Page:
Youth Services Roundup


Just a reminder that we’re having two sessions for a summer reading debrief this year, Friday, September 10 and Thursday September 16. Also, the final evaluation for summer reading is due this Friday, September 3. Please don’t hesitate to reach out if you have any questions.


From Jbrary: “In this updated post I’m sharing self-directed activities for kids and families at the library. To narrow the scope I’ve chosen activities that feature a literacy element. A huge shout-out to all the library staff who allowed me to highlight their amazing ideas!”


From the ALSC blog: “Our community was eager to return to in-person browsing, programs and volunteer opportunities and it was clear they were looking for opportunities to connect with others. From this theme grew the idea for a community art project and passive program that would foster community engagement and visually represent the types of connections that are made at the library…”


From Teen Services Underground: “Spooky season is one of my favorite times to make things, and the teens in my area adore all things disturbing and creepy. My library system is still making 150 Take and Make kits every month for teens, and finding something that was both cost effective and creepy was challenging. My solution? Creepy Eyeball Bouquets…”

Youth Services Roundup


Thanks to everyone who’s filled out their final evaluation for summer reading. If you haven’t, no worries, you’ve still got two weeks until the September 3 deadline. Just a reminder, please use your NCLS delivery codes when identifying your library – sometimes one library’s internal abbreviations are the same as another’s. (PPL, DFL, and OPL are just a few.) If you have any questions, please don’t hesitate to ask.


Did you use READsquared for your summer reading program this year? Learn how to close out the summer programs and load new themes for fall and winter. (Did you know you can use READsquared all year long? You can!) This session is being offered by the NYS Library, with no registration required. Visit NCLS Events for dates and times.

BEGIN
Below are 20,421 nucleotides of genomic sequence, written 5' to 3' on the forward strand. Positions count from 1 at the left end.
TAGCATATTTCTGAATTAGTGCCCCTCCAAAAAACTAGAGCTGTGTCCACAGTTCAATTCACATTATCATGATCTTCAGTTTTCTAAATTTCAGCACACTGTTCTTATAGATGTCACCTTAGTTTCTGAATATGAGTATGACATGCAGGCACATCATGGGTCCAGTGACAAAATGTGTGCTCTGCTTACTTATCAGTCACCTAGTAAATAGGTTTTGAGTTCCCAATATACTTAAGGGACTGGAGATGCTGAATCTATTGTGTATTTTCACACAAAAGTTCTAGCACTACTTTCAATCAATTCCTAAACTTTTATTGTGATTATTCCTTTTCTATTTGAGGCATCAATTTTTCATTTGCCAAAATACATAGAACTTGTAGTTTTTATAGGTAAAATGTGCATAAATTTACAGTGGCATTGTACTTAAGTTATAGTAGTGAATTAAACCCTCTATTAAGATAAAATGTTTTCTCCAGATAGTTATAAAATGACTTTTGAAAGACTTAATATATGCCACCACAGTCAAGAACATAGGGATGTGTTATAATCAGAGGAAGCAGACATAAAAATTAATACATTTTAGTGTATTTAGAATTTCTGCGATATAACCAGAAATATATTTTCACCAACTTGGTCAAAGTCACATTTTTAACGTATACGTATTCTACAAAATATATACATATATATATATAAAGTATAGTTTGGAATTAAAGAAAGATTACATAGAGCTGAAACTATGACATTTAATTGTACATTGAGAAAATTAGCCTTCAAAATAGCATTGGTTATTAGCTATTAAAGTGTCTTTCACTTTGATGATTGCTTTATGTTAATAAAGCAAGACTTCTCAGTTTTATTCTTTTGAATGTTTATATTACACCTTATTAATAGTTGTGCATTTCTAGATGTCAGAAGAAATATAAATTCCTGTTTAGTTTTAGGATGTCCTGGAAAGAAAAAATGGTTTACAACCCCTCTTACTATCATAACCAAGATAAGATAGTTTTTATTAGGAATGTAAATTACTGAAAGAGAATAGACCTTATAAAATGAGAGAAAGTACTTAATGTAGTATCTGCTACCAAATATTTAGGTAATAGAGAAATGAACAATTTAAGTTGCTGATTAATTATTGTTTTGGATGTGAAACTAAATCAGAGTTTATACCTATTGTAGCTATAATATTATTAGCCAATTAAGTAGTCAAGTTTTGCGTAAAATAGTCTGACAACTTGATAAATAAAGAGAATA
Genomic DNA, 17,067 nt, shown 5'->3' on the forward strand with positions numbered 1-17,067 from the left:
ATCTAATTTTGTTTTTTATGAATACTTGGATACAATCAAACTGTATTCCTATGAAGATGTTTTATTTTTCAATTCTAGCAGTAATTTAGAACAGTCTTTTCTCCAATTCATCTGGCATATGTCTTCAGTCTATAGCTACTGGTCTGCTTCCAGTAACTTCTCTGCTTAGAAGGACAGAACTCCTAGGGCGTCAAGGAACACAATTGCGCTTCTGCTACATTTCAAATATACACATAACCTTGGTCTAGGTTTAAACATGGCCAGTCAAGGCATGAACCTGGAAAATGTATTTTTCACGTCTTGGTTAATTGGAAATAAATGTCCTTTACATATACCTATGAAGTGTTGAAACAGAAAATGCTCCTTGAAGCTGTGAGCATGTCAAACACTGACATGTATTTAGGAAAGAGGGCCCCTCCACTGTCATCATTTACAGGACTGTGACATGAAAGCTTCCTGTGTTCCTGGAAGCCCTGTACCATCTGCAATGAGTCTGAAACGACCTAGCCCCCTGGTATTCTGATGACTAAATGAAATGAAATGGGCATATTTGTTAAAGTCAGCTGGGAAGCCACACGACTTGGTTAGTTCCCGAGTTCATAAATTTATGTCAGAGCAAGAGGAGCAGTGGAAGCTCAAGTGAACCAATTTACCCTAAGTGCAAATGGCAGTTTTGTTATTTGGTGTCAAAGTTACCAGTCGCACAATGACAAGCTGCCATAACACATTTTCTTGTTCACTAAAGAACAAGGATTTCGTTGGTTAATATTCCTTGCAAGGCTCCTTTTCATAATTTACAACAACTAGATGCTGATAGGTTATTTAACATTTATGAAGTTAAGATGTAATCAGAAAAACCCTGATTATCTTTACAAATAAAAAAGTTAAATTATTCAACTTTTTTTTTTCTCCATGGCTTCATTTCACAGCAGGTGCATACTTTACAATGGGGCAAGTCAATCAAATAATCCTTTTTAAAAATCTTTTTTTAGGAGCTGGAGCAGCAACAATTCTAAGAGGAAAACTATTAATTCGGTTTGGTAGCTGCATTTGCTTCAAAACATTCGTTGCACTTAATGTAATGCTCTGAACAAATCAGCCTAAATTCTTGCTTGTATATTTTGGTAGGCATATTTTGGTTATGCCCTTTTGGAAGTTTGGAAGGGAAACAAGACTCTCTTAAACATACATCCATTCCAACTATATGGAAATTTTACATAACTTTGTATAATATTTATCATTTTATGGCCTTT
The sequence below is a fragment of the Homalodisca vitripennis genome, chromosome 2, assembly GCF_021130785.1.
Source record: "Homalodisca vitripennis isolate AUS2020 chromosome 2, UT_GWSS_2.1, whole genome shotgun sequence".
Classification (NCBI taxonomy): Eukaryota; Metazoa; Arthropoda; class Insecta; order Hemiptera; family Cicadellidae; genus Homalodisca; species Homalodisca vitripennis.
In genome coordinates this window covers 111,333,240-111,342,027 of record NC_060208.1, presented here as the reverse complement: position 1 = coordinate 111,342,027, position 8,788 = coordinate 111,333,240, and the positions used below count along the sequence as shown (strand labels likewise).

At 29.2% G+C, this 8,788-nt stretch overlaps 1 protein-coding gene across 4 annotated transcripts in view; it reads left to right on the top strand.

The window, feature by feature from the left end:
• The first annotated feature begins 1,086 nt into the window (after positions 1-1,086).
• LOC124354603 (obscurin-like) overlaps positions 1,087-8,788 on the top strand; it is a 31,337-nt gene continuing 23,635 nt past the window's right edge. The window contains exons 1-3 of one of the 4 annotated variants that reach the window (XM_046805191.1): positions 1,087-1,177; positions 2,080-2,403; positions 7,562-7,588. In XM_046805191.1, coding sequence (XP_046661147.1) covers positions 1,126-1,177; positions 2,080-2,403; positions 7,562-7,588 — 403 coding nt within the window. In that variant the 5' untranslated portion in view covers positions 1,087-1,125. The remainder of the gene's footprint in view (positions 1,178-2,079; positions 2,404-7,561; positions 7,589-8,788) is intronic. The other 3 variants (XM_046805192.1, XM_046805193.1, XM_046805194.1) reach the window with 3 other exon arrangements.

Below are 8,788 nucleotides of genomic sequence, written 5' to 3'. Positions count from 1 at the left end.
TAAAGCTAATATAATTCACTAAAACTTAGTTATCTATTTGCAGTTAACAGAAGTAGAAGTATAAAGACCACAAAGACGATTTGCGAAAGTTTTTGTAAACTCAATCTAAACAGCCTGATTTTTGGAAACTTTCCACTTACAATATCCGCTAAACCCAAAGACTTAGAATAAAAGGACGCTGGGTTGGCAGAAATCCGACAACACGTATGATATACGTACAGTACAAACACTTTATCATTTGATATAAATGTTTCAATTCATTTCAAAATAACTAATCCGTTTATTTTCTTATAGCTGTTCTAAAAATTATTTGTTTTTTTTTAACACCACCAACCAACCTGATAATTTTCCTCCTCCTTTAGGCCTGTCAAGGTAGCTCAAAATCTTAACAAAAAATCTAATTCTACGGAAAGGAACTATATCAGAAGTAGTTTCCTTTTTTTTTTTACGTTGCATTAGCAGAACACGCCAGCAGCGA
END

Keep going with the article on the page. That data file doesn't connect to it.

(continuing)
From Teen Librarian Toolbox: “We are so excited to be back at this year after having to cancel due to the pandemic in 2020… This year, we’ll have an expanded and fun agility course, customizable bandanas you can decorate for your dog, and a yogurt bar with dog-safe toppings. Additionally, there are a series of contests for dogs and their humans, like peanut butter licking competitions, costume contests, and trick contests.”


From Jbrary: “Podcasts have exploded in popularity and despite my listening challenges I have found them to be a great source of education and inspiration. This post features my top picks for anyone serving children in public libraries. Because there are a gazillion book and library themed podcasts I kept a pretty strict focus for this list…”

Youth Services Roundup


Doing summer reading during a pandemic and a renovation helped one librarian learn more about the collection, re-evaluate shelving and displays, and highlight books that fly under the radar. Check it out!


From Storytime Katie: “Because we’re outside, I am only using books, songs, and rhymes this summer. No flannelboards, puppets, or props since a) they aren’t big enough to see with the distance; b) they’re easily blown away (no, seriously, I had a whole flannelboard on an easel that fell at an outreach storytime years ago); and c) it’s a lot to manage…”


Penguin Random House has extended their Open License to December 30. (Hat tip to Youth Services Shout-Out for the heads up!) You can keep tabs on all the publishers guidelines at the Children’s Book Council.


From Jbrary: “We’ve all been there. You’re doing a storytime based on a theme and you’re drawing a blank on books. Depending on how long you’ve been in your role as a storytime presenter this problem can cause all levels of anxiety. Today I’m sharing my top five strategies for finding a storytime book based on a theme in hopes of empowering others in their search skills…”

Youth Services Roundup


From Teen Services Underground: “At my rural library, teens come to events looking for fun and socialization. There’s not much else to do in town (when I was in high school, I’d hear about people going to hang out at Walmart for “fun”), so I try to provide as much entertainment as possible at my events. This past year has been hard on my teens–many of them hang out digitally already; they weren’t really looking for more virtual options. And I missed being with my teens in person too. So finally being able to provide events in-person again, albeit outside, was exciting… So, of course, it started raining right as the program was to start…”